frozen

Our goslings arrived!

I hear the dog bark as he races for the road. Barking, barking, barking. That can only mean one thing: the mailman is here. The mail coming is always an exciting event around here, perhaps because it is heralded with such fanfare by the dog, but today we are expecting our geese.

I’ve decided we have the world’s most laid back mail man because even with our lab mix staring him down and threatening to eat him alive, he casually steps out of his jeep, pats the barking beast on the back and strolls to the back of his vehicle. Four children descend upon him.

“Do you have our geese?! Do you have our geese?!”

“I don’t know what it is, but it looks like a duck. It sounds like a duck. I think it might be a duck.”

The children look at him questioningly for a moment but decide to let it slide as he hands them a cardboard box full of holes. They are beside themselves with anticipation.

Of course, the camera battery is dead. The poor goslings have been in that box for three days, but I decide a few more minutes won’t hurt. I put the battery in the charger and send the children to tell their father the geese have arrived. Mostly just to get them away from the box.

We open it up to find that geese are very different from chickens. “Mama! Mama!” they shout. It sounds like a sing songy sort of peeping, but the meaning is clear.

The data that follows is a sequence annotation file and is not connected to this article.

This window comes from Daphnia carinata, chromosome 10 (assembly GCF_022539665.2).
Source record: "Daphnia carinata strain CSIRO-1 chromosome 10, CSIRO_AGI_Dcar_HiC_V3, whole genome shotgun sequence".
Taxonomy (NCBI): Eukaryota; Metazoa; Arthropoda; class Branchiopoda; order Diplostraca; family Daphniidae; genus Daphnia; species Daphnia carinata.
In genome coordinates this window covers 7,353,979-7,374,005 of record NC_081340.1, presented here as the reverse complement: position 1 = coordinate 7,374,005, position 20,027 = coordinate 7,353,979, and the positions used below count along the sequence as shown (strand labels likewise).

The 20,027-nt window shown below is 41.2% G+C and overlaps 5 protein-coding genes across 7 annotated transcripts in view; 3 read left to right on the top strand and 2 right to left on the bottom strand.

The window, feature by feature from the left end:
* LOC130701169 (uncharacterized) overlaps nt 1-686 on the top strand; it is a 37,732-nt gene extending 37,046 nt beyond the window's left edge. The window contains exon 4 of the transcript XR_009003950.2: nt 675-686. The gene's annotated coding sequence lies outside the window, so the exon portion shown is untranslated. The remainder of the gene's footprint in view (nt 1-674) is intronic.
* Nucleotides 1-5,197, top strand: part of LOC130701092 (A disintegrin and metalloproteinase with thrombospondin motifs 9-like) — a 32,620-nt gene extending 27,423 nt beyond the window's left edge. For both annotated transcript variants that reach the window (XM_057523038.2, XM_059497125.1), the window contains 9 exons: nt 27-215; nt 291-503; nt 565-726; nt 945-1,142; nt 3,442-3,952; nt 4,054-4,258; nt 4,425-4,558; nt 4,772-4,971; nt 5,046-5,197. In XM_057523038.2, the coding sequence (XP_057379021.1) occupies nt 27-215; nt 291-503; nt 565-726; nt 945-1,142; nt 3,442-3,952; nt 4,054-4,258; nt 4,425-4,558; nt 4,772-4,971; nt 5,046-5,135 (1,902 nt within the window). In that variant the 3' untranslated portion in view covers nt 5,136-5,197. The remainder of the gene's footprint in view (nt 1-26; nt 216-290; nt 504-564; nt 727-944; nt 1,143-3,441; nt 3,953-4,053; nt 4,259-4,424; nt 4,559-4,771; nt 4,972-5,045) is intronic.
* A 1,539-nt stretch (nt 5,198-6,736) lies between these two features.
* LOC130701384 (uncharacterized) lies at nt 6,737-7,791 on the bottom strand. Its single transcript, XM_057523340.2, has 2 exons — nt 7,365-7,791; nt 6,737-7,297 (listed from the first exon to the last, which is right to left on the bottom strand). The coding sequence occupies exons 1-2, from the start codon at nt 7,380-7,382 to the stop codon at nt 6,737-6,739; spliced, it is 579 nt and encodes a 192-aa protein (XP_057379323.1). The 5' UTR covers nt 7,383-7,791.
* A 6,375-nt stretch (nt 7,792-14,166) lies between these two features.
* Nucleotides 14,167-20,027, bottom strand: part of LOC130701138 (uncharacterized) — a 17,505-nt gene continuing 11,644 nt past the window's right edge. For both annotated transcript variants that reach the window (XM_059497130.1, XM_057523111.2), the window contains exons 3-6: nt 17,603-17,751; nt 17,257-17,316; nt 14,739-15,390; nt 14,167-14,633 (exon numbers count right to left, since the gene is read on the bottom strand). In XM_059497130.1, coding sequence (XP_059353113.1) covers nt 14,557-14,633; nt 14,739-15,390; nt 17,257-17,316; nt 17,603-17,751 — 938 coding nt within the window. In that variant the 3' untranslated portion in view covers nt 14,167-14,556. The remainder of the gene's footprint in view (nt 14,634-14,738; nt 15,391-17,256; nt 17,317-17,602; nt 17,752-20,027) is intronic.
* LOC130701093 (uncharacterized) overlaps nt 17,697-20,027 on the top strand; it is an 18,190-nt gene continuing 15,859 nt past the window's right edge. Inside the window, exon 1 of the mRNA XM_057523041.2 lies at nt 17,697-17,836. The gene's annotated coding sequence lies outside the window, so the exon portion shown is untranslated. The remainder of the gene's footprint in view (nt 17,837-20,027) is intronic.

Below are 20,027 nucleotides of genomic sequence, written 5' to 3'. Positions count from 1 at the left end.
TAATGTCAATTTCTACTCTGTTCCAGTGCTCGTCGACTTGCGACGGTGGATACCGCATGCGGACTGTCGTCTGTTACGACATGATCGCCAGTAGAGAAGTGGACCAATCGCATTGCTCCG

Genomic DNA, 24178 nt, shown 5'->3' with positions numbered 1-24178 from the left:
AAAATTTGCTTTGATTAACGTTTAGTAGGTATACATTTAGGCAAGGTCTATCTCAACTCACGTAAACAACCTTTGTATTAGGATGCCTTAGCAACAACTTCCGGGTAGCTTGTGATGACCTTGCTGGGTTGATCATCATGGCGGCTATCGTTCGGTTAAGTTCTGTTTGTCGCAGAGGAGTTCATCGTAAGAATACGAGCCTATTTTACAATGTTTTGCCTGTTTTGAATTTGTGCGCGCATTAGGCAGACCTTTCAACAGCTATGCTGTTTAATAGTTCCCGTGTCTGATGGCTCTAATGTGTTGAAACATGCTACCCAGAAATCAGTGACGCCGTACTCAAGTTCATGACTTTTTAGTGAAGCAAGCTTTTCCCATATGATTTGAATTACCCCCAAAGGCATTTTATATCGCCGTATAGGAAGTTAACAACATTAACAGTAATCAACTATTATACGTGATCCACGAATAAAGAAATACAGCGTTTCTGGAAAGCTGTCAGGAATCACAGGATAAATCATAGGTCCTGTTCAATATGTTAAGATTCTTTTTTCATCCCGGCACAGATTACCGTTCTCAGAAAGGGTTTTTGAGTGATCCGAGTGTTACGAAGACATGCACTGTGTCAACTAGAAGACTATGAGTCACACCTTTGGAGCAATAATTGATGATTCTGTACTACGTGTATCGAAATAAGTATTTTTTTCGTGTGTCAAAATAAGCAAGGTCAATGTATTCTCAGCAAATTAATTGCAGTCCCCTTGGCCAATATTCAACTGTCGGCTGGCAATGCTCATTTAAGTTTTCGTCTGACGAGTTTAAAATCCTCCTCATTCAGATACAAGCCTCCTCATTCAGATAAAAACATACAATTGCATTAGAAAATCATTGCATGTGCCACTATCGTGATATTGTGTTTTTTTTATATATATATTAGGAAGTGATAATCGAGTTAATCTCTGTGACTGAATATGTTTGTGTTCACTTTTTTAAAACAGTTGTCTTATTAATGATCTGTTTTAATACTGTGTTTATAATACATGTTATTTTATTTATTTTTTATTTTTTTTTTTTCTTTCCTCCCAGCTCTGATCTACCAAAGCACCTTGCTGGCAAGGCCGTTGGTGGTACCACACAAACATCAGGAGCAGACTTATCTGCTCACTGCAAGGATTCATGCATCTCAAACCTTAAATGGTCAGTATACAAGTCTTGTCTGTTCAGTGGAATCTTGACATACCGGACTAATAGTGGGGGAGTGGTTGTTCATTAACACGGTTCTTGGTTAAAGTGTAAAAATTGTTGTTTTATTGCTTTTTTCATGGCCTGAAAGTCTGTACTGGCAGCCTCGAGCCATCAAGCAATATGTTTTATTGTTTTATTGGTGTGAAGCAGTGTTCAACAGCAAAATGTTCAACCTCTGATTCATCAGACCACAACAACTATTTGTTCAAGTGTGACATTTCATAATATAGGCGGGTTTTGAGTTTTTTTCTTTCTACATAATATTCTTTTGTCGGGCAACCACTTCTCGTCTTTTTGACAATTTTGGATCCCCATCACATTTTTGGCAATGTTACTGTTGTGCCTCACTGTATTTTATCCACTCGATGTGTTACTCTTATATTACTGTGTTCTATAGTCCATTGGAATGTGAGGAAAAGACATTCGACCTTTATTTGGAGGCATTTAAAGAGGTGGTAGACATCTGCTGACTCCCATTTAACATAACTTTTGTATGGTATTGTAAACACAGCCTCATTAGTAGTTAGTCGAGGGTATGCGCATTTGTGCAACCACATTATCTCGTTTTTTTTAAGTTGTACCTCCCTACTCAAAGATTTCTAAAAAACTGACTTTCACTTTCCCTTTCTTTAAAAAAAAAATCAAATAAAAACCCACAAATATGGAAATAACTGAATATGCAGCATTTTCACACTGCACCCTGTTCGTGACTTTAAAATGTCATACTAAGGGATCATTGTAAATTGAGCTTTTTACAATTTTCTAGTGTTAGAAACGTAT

The little goslings are adopted by the children as quickly as we were adopted by them and I decide that maybe the dining room table isn’t the best place to get acquainted with poultry.

We feed them. Water them. Discover that they know they are geese and know what water is for.

And let them settle in for a bit. I want to take more pictures but it starts to rain. The chicks all run for shelter, but the goslings all run out to play. I decide to leave them to it.

When the sun comes out in the evening, I decide to try for some more pictures. But geese are very different than chickens. My chickens follow me around because they are expecting food. If I make any actual motion toward them, they scatter. Every time I get down to try to get a picture of the goslings, however, I am charged by eight little fluff balls who want to climb in my lap and be snuggled.

I do way more snuggling than picture taking.

Being babies (only three days old) they haven’t quite got their balance. They stumble over their own feet, and a good tug on a blade of grass sends them tumbling backwards when it finally snaps free. They also have the newborn propensity for just suddenly falling asleep amidst all the commotion.

If you would like to know more about our little pilgrim geese and what they have to do with our organic gardening project, try not to laugh too hard at me in my first little instructive video.

And check out Sweet Shot Tuesday for some more sweet shots. Even if it isn’t Tuesday any more.